Performing Arts: WAPAVA Builds a Performing Arts Archive

by Editorial

Capturing the history of Washington’s performing arts scene as it unfolds, WAPAVA is a small organization building a huge legacy.

By Julie LaPorte

Michelle Smith Performing Arts Library. Photo by Julie LaPorte.

Clarice Smith Performing Arts Center at the University of Maryland. Photo by Julie LaPorte.

Jim Taylor decided at age 50 to give up his work as an urban planner to dedicate his time and energy to the local theatre scene. In 1993 he founded Washington Area Performing Arts Video Archive (WAPAVA), one of only two organizations in the country with permission from Actors’ Equity to record and archive digital copies of professional performing arts productions. Although Taylor passed away in 2005, WAPAVA remains committed to his vision of building a Washington performing arts archive as an educational and artistic resource.

“WAPAVA records professional Washington theatre productions,” said Stephen Jarrett, President of the Board. “We record productions at large theatres as well as small and emerging companies. We try to make the archives reflect a cross-section of Washington professional theatre and not just record shows from established venues.”

Working with an advisory board made up of actors, passionate theatre-goers and academics, WAPAVA’s executive board creates a list of shows to record each season based on merit and interest. Each single camera, one-take recording of a production requires the videographer to make three trips – the first to become familiar with the show, the second to rehearse through the lens and the third to shoot the performance.

Jarrett describes the organization as “an anonymous, backstage organization. Against the odds, we are still around and growing.” The economic recession has, of course, hit everyone; but small organizations like WAPAVA that rely in part on donations from local theatre patrons, have had to be resourceful in finding funding. A recent grant from the National Endowment for the Arts is allowing them to record 24 additional productions at small and emerging venues that otherwise couldn’t afford the cost of production.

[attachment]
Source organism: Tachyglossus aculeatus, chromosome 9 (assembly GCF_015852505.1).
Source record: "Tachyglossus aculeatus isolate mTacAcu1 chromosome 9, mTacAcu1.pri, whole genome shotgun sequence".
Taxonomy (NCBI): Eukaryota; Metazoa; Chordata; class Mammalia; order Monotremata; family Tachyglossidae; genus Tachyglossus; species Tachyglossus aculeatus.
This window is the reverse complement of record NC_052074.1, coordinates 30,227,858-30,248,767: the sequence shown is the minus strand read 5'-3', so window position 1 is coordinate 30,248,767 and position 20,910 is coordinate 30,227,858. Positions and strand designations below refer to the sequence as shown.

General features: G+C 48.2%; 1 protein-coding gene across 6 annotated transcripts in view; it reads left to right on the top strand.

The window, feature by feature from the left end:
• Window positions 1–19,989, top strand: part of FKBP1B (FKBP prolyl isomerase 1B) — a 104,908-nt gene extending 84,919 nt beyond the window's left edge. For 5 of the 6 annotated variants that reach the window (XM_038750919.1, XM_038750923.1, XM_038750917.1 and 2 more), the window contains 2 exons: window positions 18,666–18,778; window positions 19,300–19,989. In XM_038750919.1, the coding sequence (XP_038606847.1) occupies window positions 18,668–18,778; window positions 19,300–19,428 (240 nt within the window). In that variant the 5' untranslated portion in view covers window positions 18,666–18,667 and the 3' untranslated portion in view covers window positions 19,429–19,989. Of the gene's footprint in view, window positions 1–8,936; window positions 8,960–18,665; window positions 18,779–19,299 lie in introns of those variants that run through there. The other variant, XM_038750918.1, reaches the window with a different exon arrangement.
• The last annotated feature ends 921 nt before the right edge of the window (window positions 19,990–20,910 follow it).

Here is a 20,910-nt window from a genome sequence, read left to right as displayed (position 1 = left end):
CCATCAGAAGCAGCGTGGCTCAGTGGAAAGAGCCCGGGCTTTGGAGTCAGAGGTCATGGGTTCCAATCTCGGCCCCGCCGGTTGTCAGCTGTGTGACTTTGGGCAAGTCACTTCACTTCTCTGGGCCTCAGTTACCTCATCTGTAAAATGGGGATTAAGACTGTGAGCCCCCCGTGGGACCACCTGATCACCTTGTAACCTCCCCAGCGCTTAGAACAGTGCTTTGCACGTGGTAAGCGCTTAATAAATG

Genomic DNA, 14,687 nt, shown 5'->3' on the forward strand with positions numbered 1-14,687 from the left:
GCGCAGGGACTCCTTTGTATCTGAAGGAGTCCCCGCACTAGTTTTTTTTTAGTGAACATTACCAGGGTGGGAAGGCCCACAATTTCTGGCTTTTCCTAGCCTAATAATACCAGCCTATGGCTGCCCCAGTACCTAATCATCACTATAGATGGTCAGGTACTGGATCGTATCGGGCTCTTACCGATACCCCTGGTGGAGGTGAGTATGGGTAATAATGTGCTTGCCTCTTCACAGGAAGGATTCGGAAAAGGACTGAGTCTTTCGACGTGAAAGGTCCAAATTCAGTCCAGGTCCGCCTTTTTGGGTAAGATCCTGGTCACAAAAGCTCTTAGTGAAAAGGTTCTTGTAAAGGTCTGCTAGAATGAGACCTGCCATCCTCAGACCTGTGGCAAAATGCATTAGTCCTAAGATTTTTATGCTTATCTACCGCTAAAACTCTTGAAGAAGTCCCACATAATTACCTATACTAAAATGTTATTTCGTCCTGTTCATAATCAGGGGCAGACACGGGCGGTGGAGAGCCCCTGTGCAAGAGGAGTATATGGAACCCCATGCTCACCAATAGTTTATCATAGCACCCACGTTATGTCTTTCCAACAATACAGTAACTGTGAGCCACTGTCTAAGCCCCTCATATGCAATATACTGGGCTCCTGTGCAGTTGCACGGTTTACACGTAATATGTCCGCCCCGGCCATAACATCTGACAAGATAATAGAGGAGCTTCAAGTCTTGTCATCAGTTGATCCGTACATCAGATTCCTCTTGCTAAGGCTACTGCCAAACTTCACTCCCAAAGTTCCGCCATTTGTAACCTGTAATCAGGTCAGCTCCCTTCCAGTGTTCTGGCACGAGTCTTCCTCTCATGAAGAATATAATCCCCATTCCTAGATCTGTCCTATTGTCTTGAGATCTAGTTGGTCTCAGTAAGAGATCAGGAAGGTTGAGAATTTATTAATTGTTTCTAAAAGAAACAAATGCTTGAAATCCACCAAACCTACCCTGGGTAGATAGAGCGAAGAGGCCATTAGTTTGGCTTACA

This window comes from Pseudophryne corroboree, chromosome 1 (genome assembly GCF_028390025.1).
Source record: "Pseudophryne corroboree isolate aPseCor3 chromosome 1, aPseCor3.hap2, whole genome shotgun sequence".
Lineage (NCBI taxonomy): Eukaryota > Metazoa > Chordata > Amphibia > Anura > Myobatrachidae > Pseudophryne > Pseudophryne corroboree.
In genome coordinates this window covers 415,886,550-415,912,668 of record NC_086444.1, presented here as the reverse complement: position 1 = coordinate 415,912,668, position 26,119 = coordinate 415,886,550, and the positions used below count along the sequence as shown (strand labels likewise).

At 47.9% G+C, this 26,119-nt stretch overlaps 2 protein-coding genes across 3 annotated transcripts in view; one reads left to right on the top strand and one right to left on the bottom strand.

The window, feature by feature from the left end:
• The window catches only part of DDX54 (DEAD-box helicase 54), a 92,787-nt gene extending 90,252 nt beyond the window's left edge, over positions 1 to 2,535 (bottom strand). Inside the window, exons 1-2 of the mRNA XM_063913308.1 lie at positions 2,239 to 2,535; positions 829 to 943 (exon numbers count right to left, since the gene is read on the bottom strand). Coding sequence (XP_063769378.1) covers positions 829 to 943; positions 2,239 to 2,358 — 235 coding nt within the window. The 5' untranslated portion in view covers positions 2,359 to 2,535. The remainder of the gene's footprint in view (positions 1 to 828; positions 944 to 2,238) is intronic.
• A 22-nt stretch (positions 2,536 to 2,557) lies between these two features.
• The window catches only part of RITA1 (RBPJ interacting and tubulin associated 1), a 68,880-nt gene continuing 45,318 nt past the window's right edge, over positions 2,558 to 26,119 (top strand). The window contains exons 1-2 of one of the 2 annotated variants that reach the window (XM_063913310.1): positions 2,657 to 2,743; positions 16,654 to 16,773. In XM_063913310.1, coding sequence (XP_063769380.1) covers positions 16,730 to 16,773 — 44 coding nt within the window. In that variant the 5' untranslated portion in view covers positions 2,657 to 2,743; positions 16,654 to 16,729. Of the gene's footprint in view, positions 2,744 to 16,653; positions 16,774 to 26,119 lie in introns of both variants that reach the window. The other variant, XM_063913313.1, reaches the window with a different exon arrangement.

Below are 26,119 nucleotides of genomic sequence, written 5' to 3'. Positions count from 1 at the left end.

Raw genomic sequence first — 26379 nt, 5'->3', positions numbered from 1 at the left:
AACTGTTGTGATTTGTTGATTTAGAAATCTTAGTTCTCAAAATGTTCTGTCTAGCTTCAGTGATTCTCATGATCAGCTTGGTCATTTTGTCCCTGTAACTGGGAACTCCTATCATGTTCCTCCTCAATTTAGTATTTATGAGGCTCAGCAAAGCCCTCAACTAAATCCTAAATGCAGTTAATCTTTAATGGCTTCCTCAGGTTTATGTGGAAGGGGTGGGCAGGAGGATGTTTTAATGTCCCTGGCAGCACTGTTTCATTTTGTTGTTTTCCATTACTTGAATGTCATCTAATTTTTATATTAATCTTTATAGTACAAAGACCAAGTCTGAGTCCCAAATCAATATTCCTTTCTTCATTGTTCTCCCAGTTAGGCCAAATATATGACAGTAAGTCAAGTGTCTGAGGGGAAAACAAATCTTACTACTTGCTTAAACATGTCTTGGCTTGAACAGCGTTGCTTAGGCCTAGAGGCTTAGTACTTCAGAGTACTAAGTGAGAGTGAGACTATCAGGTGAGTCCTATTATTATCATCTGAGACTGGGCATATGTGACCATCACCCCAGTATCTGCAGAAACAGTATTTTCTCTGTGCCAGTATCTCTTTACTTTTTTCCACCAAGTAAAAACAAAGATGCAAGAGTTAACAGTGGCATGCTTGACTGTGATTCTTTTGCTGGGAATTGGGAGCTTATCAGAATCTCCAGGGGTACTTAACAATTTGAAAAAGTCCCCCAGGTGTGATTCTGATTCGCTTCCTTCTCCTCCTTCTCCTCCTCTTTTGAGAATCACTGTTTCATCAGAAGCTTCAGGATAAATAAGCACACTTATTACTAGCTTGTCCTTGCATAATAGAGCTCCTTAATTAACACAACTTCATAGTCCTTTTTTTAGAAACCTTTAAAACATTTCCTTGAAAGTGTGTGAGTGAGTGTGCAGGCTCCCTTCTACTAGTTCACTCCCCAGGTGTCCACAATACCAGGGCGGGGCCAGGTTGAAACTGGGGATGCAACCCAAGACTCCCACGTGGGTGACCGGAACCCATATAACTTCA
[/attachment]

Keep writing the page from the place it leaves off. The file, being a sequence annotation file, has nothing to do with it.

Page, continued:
“The greatest value of the archive may be scholarly,” Jarrett said. “Jim started shooting shows in 1993, and we just shot show number 585. If we remain on track, in ten years we should have more than 1,000 videos of Washington professional shows – an archive of non-New York professional productions. That’s 25 years showing the changes in productions, changes in personnel, changes in approach. It could be of great interest to scholars. And not just people interested in Washington theatre. Washington becomes a stand-in for any other theatre city outside of New York.”

The main archive, renamed the James J. Taylor Collection, is housed at the Michelle Smith Performing Arts Library at the University of Maryland. There are also copies of every DVD at the Martin Luther King Jr. Memorial Library downtown. The DVDs cannot be checked out, so visitors watch them on large screen televisions with headphones, and the picture and sound quality are quite good.

“There are a lot of people who sincerely believe that the ephemeral nature of theatre is one of the best things about it,” said Jarrett. “And the fact of the matter is that a recording will never have the entertainment value of the theatre piece itself. It takes a fair amount of sophistication to watch a videotape of a play and to have an idea of what the play was. It’s something for informed people. But we at WAPAVA think it’s of extraordinary value to have a record, a moving photograph of productions long gone. In ten years, do you want to take the word of critics or do you want to look at the show itself and come to your own conclusions of what the show is worth?”

For more information about the organization and to find out how to view the collection, visit WAPAVA.

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